Education can put a Stop to Child Labour

June 12, 2022

By Anshuman Magazine


"Every child matters. If we fail our children, we are bound to fail our present, our future, faith, cultures, and civilisations as well." - Kailash Satyarthi

Children are the future—they must rightfully spend their childhood in schools and not at workplaces engaged in manual labour. The fact that 1 out of every 7 children in the world today is a child labourer is unfortunate and alarming. Child labour is a scourge that is predominantly concentrated in agriculture and the informal economy. Under despondent socio-economic conditions, children are often left with no escape but to work at the expense of their education, losing out on the opportunity of a happy and healthy childhood.

Access to quality education allows children to know their rights in society, break the intergenerational cycle of poverty, and secure the skill and knowledge necessary to earn a decent livelihood. To achieve goal 8.7 of the UN Sustainable Development Goals, ‘ending all forms of child labour by 2025’, we must make conscious efforts to make tenacious use of the most effective tool in our arsenal, i.e., education.

Education is the most effective strategy that contributes to alleviating child labour. Even social justice pioneers have supported that access to quality education is the most significant step towards abolishing child labour.

To address the issue of child labour and other forms of exploitation of children, an integrated approach is required that strengthens the child protection system and addresses poverty. Quality education for all, enhancement of social protection, collective efforts to reduce poverty and political and social commitments are few such approaches. Besides strengthening access to primary education for all children, they must also attain core work skills. They should be provided with broad-based education with transferable skills including numeracy, learning ability, and social and interpersonal skills. Giving children access to skill training will allow them to pursue their paths of interest, giving them the choice and helping them break the vicious cycle of low productivity and low income.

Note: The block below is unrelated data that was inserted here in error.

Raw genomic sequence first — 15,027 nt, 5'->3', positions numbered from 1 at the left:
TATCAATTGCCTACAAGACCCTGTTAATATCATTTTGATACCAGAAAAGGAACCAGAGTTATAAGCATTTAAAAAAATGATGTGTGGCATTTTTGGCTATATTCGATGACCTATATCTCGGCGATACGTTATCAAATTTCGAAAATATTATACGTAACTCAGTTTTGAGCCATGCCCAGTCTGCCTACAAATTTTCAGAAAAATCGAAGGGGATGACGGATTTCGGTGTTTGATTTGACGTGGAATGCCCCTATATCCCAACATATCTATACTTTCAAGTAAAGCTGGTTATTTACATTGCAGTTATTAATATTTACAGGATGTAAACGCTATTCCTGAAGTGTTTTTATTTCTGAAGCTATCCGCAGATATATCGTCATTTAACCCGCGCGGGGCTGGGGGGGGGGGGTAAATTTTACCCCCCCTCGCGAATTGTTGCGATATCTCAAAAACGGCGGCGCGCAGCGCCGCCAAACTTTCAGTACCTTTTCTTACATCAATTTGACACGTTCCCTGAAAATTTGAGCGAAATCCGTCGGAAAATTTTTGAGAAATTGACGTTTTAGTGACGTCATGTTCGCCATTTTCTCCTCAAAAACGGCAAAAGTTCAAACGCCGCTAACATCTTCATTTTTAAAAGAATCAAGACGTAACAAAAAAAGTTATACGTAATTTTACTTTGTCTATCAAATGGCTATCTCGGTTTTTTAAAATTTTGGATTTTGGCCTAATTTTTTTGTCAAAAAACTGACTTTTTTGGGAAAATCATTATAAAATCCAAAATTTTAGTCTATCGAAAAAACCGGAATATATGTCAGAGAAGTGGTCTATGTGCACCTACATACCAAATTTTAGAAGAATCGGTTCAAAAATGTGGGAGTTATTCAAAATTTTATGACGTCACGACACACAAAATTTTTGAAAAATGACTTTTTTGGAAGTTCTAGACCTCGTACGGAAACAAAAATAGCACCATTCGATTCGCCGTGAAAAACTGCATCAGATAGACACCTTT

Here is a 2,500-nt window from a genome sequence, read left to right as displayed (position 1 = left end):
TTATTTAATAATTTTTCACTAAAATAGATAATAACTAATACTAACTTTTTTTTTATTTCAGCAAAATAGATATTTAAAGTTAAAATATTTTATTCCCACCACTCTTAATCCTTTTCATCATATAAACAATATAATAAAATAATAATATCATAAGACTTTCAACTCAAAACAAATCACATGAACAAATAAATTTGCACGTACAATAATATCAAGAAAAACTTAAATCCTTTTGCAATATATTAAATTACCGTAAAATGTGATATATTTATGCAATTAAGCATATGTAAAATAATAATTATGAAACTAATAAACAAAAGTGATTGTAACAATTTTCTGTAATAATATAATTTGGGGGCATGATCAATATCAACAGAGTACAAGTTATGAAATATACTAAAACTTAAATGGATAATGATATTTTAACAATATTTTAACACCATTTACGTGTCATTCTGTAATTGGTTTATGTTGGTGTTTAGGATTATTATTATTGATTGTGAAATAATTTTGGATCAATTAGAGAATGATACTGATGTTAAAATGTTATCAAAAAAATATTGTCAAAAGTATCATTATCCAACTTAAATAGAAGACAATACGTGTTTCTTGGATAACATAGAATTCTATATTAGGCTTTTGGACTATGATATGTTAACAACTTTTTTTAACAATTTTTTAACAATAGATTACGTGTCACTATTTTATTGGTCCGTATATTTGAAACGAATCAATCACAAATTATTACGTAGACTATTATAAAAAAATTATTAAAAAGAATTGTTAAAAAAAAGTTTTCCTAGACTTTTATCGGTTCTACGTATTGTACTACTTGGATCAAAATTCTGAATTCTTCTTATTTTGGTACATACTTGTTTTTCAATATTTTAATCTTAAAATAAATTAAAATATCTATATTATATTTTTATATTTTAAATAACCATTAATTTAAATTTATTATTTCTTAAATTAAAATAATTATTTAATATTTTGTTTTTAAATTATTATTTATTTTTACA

The onus of eradicating child labour also falls on corporate leaders. As powerful agents of change, we can lead, implement, and inspire holistic approaches to bring about a conscious change and integrate child rights into business operations in a multi-faceted manner.

A step-by-step approach to adopting zero-tolerance policies and supporting employees with gender-sensitive and family-friendly policies form the crux of contribution to the reform. A key element to reinforcing companies’ commitment to the cause is vetting their supply chains and holding suppliers accountable for employing a legally eligible workforce. In addition to this, organizations can also commission audits to ensure the implementation of best practices and assert ESG commitments. Other than developing their own policies, companies can support and abide by government initiatives in this direction by engaging their employees in the corporate code of conduct dialogue through training.  

We at CBRE are committed to making a positive impact on society. This World Day against Child Labor, we are taking a small step in association with Plan India towards eradicating child labor by giving them the gift of education through our Ek Pehal initiative, a small beginning to improving the lives of those with the greatest needs. It’s time we come together for the health, education, and well-being of these children and make a difference in the world.